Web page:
Cusack gives a predictably strong performance as Woman, the would-be defence lawyer working in Africa, overly keen to help piece together the mysteries of what has happened whilst trying to conceal the issues in her own life. Bennett-Warner, recently so very good in Ruined, gives another excellent turn here as Girl, holding tightly onto her secret and struggling to be able to articulate the true scope of what has happened to her. She has a graceful stage presence, able to use silence as well as words to convey her depth of emotion and she was extremely good when the balance of power shifted between the two women, really coming into her own and forcing Cusack’s Woman onto the back foot.


There’s a different set up to the previous two shows I’ve seen in this run (I missed Hens due to a wedding): the cage-like box has been replaced by a large stone tray representing a holding cell, with a smattering of furniture. It’s a spare setting which suits the play, though the haze-filled room combined with the considerable heat proved to be a little too soporific. The use of percussion throughout by Corinna Silvester was a choice that didn’t really work for me, I felt it intruded rather than enhanced proceedings and was a real distraction especially at times of great revelation.


Altogether, this was probably my least favourite of this season so far. It was very well acted but just didn’t engage me as completely as the others: this may have been as much to do with the heat as anything, yet there was something missing here for me. Crocodile will be broadcast on Sky Arts 2 at 9pm on Wednesday 30th June should you wish to catch it yourselves.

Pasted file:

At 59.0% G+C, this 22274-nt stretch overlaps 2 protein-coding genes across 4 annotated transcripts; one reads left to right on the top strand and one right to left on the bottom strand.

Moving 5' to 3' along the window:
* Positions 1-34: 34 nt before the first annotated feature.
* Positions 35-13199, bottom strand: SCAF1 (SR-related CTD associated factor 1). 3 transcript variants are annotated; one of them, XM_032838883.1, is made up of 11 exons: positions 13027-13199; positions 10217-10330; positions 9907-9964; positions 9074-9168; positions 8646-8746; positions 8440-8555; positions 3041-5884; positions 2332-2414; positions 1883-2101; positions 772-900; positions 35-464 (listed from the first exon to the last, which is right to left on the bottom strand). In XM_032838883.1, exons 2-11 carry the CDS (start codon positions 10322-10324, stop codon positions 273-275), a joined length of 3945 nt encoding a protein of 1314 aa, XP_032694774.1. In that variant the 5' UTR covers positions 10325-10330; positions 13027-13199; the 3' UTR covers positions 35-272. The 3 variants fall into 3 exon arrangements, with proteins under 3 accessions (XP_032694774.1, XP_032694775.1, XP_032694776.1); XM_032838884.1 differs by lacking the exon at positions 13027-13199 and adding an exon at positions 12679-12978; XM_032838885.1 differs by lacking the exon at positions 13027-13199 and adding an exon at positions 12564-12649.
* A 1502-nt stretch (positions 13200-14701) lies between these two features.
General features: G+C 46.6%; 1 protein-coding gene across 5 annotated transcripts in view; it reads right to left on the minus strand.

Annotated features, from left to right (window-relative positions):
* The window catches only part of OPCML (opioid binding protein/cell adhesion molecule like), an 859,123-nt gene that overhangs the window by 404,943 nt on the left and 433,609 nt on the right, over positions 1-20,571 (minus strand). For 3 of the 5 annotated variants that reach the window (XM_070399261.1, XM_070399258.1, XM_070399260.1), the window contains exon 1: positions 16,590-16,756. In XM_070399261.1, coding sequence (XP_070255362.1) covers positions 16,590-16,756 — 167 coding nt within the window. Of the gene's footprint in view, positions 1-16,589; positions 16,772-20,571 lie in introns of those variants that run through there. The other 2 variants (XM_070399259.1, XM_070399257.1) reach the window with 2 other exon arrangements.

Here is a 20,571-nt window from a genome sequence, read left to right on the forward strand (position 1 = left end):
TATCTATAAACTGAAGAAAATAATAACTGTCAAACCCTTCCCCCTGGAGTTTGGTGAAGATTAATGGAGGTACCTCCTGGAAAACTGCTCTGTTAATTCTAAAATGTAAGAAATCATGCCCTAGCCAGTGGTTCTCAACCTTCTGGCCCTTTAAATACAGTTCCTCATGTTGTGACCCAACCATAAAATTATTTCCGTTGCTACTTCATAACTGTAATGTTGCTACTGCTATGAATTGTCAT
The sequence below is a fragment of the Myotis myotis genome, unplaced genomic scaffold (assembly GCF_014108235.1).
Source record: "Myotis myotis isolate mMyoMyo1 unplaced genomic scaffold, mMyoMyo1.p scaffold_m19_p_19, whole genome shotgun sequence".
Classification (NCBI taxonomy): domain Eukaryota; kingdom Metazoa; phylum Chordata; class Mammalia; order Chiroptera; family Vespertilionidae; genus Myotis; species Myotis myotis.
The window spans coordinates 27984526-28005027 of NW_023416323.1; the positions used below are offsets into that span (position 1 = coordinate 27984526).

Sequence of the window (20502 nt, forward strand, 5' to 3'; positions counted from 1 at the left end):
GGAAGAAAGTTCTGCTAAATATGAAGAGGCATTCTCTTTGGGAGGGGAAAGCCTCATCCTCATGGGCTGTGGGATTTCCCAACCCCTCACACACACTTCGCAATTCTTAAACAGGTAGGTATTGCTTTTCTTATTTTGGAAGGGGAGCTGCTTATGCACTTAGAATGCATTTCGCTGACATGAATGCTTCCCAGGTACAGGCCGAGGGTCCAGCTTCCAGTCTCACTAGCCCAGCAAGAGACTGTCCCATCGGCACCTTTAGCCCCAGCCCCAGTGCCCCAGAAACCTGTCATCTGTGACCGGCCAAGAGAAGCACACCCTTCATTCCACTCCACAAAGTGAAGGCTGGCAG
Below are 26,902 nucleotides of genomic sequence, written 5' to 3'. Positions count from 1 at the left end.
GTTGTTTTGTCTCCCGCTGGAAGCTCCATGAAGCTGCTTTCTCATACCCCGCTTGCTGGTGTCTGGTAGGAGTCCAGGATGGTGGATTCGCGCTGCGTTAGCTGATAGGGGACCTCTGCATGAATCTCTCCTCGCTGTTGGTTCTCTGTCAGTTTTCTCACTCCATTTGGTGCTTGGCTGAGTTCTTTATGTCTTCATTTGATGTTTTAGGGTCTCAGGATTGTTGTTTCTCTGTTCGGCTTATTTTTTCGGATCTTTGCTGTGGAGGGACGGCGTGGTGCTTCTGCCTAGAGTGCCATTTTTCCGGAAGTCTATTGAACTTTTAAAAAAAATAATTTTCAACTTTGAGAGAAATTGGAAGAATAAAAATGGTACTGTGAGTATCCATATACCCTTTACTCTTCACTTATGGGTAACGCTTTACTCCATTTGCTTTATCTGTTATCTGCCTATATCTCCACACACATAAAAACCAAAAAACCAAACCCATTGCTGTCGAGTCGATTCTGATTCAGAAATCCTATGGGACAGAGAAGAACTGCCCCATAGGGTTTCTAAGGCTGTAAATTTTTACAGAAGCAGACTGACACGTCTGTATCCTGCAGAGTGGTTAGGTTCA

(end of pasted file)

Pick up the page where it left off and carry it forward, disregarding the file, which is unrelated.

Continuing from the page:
Running time: 45 minutes
Programme cost: free
Booking until 27th June

Review: Ghosts, Duchess Theatre

“You do not question the received wisdom”

Ghosts, or Ghostsssss as it seems to be called in this production (this was an early preview), marks the directorial debut of Iain Glen, who also stars here alongside Lesley Sharp. Shocking beyond belief when originally performed in the nineteenth century as one of the first plays to mention syphilis (the ghost of the title) and a damning indictment of Victorian morality: today it has lost this scandalous aspect so the focus necessarily becomes more on the devastating effect of keeping damaging secrets and how the sins of the father are revisited on his son.

The play centres around Mrs Alving (Lesley Sharp), a embittered widow whose husband was a notorious philanderer yet Victorian wisdom and the advice of her spiritual advisor Pastor Manders (Iain Glen) dictated that she stay by his side regardless, despite society knowing full well what he was like. The return of her son Osvald (Harry Treadaway) who she sent to Paris to escape the corruption of his father marks the possibility of a new beginning but it seems history is doomed to repeat itself as those ghosts keep on whispering. Continue reading “Review: Ghosts, Duchess Theatre”

Review: Greta Garbo Came To Donegal, Tricycle

“‘So you approve of loneliness?’
I’ve made a career out if it, haven’t you heard”

Who knew penises were like buses? Having not seen one onstage all year in 2009, a couple popped up in Six Degrees… on Thursday, and a third came along today in Greta Garbo Came To Donegal at the Tricycle theatre in Kilburn. Frank McGuinness has taken a fact, Greta Garbo did in fact use a friend’s castle in Ireland as a retreat, and spun a fictional tale set in 1967’s Donegal where cultural and sexual change is threatening the established order, epitomised by the arrival of the Swedish filmstar.

Garbo (Caroline Lagerfelt) arrives at the house of an aristocratic painter friend, Matthew Dover (Daniel Geroll) with a view to maybe purchasing this property, but it is soon clear that they are both weighted down with the pressures of dealing with homosexual attractions, Dover with his wideboy South London bodyguard, Garbo with the housekeeper Paulie (Michelle Fairley), whose family in a cruel twist of fate used to own the house where she is now forced to serve. Garbo’s presence also awakes other frustrations elsewhere in the house with a young niece straining to escape the yoke of familial obligation and pursue her own dreams. Continue reading “Review: Greta Garbo Came To Donegal, Tricycle”